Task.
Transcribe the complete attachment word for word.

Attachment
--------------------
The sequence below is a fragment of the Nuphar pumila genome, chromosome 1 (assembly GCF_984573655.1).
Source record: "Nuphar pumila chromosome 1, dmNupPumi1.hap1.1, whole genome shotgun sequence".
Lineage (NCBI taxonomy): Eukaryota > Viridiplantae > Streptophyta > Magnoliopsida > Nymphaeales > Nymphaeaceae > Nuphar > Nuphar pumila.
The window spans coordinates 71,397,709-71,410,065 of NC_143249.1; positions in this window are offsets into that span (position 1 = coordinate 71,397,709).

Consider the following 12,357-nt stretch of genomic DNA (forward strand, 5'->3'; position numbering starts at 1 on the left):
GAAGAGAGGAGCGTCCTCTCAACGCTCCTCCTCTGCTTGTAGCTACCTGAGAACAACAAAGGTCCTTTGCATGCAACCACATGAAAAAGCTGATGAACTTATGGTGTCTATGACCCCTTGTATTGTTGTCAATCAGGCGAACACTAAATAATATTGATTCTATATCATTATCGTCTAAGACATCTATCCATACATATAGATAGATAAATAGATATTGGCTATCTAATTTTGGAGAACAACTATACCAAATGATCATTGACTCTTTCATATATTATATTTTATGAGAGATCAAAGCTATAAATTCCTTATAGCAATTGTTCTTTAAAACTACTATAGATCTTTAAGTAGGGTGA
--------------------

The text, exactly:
The sequence below is a fragment of the Nuphar pumila genome, chromosome 1 (assembly GCF_984573655.1).
Source record: "Nuphar pumila chromosome 1, dmNupPumi1.hap1.1, whole genome shotgun sequence".
Lineage (NCBI taxonomy): Eukaryota > Viridiplantae > Streptophyta > Magnoliopsida > Nymphaeales > Nymphaeaceae > Nuphar > Nuphar pumila.
The window spans coordinates 71,397,709-71,410,065 of NC_143249.1; positions in this window are offsets into that span (position 1 = coordinate 71,397,709).

Consider the following 12,357-nt stretch of genomic DNA (forward strand, 5'->3'; position numbering starts at 1 on the left):
GAAGAGAGGAGCGTCCTCTCAACGCTCCTCCTCTGCTTGTAGCTACCTGAGAACAACAAAGGTCCTTTGCATGCAACCACATGAAAAAGCTGATGAACTTATGGTGTCTATGACCCCTTGTATTGTTGTCAATCAGGCGAACACTAAATAATATTGATTCTATATCATTATCGTCTAAGACATCTATCCATACATATAGATAGATAAATAGATATTGGCTATCTAATTTTGGAGAACAACTATACCAAATGATCATTGACTCTTTCATATATTATATTTTATGAGAGATCAAAGCTATAAATTCCTTATAGCAATTGTTCTTTAAAACTACTATAGATCTTTAAGTAGGGTGA